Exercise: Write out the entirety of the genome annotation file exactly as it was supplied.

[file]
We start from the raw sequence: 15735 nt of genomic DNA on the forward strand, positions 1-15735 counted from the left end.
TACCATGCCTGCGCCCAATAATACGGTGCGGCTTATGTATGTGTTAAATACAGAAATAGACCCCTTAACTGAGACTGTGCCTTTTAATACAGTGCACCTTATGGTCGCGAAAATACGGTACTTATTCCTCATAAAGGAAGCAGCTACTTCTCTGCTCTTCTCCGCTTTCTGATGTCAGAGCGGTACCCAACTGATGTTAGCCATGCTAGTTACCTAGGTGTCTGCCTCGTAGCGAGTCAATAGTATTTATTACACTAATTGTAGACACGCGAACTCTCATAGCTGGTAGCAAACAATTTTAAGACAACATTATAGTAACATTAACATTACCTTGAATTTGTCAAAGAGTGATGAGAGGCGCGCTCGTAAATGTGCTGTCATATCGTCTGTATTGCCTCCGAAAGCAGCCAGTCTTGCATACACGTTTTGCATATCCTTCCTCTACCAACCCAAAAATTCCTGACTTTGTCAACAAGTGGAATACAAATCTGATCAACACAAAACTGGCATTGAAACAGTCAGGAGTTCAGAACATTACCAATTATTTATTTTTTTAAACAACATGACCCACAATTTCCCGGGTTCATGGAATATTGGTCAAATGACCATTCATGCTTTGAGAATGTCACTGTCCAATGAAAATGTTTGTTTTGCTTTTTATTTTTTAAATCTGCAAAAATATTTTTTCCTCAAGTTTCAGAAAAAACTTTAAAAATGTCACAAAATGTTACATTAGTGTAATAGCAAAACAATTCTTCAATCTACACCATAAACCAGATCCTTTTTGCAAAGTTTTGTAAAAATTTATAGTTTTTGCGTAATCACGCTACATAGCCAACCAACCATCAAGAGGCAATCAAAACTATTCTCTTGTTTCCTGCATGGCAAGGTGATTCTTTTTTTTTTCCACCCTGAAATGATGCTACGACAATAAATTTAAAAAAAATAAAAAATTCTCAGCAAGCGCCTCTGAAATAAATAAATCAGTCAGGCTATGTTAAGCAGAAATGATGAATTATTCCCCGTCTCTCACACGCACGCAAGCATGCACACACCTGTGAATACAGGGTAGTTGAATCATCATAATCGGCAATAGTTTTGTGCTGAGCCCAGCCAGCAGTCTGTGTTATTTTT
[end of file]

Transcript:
We start from the raw sequence: 15735 nt of genomic DNA on the forward strand, positions 1-15735 counted from the left end.
TACCATGCCTGCGCCCAATAATACGGTGCGGCTTATGTATGTGTTAAATACAGAAATAGACCCCTTAACTGAGACTGTGCCTTTTAATACAGTGCACCTTATGGTCGCGAAAATACGGTACTTATTCCTCATAAAGGAAGCAGCTACTTCTCTGCTCTTCTCCGCTTTCTGATGTCAGAGCGGTACCCAACTGATGTTAGCCATGCTAGTTACCTAGGTGTCTGCCTCGTAGCGAGTCAATAGTATTTATTACACTAATTGTAGACACGCGAACTCTCATAGCTGGTAGCAAACAATTTTAAGACAACATTATAGTAACATTAACATTACCTTGAATTTGTCAAAGAGTGATGAGAGGCGCGCTCGTAAATGTGCTGTCATATCGTCTGTATTGCCTCCGAAAGCAGCCAGTCTTGCATACACGTTTTGCATATCCTTCCTCTACCAACCCAAAAATTCCTGACTTTGTCAACAAGTGGAATACAAATCTGATCAACACAAAACTGGCATTGAAACAGTCAGGAGTTCAGAACATTACCAATTATTTATTTTTTTAAACAACATGACCCACAATTTCCCGGGTTCATGGAATATTGGTCAAATGACCATTCATGCTTTGAGAATGTCACTGTCCAATGAAAATGTTTGTTTTGCTTTTTATTTTTTAAATCTGCAAAAATATTTTTTCCTCAAGTTTCAGAAAAAACTTTAAAAATGTCACAAAATGTTACATTAGTGTAATAGCAAAACAATTCTTCAATCTACACCATAAACCAGATCCTTTTTGCAAAGTTTTGTAAAAATTTATAGTTTTTGCGTAATCACGCTACATAGCCAACCAACCATCAAGAGGCAATCAAAACTATTCTCTTGTTTCCTGCATGGCAAGGTGATTCTTTTTTTTTTCCACCCTGAAATGATGCTACGACAATAAATTTAAAAAAAATAAAAAATTCTCAGCAAGCGCCTCTGAAATAAATAAATCAGTCAGGCTATGTTAAGCAGAAATGATGAATTATTCCCCGTCTCTCACACGCACGCAAGCATGCACACACCTGTGAATACAGGGTAGTTGAATCATCATAATCGGCAATAGTTTTGTGCTGAGCCCAGCCAGCAGTCTGTGTTATTTTT